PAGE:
Interior designer Etienne Hanekom, the Cape Town creative behind projects like Majeka House and Cape Town Design Company offices, was asked to turn his discerning design eye to an accommodation challenge of a different sort.
How did the project to build and install a bee hotel at Babylonstoren come about?
We were invited by Babylonstoren to do an installation for the garden. The brief was to take inspiration from the garden, farm, and its surroundings.
Do bees actually use hotels or do they simply move in permanently?
Lots of solitary bees make use of bee hotels because they make individual nest cells for their larvae.
Did you have to do much research for the design of the hotel?
Yes, I consulted a few bee experts and did some research on European bee hotels, although there is a big difference in the behaviour of European bees and African bees. Our bees, like our people, are more aggressive.
Are there any specific features that make it ideal for bees?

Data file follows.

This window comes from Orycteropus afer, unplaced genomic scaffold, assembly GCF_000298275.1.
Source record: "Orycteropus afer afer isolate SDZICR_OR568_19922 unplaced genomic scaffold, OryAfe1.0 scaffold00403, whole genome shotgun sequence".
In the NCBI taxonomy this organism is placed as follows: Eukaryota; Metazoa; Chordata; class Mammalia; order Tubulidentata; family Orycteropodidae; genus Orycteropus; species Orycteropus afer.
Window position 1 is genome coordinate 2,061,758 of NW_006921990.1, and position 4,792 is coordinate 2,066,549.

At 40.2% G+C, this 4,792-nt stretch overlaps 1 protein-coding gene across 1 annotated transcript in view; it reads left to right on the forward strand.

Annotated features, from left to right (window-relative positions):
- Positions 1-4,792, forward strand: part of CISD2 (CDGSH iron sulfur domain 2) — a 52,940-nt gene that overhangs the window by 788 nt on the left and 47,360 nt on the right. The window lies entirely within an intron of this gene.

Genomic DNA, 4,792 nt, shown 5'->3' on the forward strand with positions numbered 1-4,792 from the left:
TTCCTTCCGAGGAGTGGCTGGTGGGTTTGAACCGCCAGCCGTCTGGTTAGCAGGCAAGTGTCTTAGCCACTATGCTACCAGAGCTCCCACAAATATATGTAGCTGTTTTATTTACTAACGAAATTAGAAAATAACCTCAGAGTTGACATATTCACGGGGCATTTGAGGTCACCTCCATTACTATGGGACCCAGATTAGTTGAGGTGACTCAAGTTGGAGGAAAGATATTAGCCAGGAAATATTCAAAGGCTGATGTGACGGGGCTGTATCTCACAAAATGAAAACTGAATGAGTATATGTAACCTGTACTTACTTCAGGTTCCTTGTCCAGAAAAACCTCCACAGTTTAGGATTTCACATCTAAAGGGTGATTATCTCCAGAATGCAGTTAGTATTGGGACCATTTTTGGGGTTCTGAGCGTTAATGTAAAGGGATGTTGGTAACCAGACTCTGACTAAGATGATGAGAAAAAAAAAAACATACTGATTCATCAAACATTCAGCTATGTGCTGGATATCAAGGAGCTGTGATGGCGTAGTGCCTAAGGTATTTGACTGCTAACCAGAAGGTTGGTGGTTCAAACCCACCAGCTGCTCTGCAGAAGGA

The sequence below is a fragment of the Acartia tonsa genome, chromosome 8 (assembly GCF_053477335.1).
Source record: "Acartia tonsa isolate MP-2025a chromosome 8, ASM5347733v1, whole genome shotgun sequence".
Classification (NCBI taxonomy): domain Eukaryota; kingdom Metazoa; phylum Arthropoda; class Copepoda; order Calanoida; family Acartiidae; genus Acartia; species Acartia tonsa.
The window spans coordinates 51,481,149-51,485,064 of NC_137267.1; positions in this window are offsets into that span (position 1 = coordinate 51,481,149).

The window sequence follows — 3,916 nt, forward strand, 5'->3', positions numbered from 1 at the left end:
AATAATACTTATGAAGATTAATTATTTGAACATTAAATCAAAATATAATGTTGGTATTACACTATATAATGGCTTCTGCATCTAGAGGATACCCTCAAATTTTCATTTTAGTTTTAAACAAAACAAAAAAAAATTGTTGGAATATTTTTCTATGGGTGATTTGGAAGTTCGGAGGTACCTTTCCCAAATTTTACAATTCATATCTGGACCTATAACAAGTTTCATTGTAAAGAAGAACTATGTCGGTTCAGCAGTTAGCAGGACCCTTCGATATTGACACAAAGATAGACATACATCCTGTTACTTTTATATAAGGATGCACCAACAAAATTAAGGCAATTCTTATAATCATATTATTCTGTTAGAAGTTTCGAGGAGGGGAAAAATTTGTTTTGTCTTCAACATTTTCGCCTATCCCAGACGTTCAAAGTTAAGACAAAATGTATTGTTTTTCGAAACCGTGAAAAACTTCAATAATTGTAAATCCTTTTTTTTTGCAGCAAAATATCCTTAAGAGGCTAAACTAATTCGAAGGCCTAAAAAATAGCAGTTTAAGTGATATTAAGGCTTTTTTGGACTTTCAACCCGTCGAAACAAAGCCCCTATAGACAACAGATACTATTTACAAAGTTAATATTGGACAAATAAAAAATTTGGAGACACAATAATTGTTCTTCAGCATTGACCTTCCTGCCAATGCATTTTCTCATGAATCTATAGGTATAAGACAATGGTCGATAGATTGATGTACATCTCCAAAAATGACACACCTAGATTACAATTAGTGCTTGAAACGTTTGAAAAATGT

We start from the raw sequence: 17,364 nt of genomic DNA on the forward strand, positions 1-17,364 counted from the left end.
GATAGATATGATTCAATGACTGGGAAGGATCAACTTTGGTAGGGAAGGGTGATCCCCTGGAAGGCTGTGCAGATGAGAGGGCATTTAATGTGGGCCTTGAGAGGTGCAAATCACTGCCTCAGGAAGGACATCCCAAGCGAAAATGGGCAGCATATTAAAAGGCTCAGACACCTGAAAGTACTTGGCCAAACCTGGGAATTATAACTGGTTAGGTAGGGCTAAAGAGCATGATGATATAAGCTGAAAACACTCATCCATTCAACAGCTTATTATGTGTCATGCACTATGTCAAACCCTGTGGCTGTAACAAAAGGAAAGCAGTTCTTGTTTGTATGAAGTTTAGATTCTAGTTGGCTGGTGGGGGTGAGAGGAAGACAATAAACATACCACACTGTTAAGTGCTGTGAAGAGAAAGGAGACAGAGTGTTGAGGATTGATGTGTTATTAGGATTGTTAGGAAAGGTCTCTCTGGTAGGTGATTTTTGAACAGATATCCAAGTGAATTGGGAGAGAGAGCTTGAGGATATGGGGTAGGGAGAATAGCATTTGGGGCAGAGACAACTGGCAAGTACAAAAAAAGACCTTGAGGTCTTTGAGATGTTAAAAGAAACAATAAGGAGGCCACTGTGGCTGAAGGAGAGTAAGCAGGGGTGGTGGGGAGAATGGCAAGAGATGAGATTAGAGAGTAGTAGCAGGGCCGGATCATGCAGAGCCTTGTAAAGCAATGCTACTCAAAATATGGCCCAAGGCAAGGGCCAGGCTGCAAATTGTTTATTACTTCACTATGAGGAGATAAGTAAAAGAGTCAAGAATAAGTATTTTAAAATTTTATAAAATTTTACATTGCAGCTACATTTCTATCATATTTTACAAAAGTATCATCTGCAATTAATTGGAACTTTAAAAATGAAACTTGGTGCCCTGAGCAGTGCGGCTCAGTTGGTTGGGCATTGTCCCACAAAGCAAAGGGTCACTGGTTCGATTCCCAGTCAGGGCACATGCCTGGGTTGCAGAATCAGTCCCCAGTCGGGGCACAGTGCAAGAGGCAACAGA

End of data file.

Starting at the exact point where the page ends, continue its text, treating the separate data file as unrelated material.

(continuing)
Solitary bees like little tunnels and holes while honeybees will make a hive. Since bees are very sensitive to toxins we only used natural materials and non-toxic sealers and renders.
Can you please tell us about the architecture of the hotel?
The inspiration came from the gable of a former 19th century grain store on Babylonstoren. Grain store is currently being used as a space for weddings and launches.
Has the bee hotel been star rated and do these hotel guests have access to the spa?
Since we don’t offer room service yet, it only has a 4 star rating, but by spring free nectar will be available throughout the garden. And yes, we do offer a honey treatment in the spa.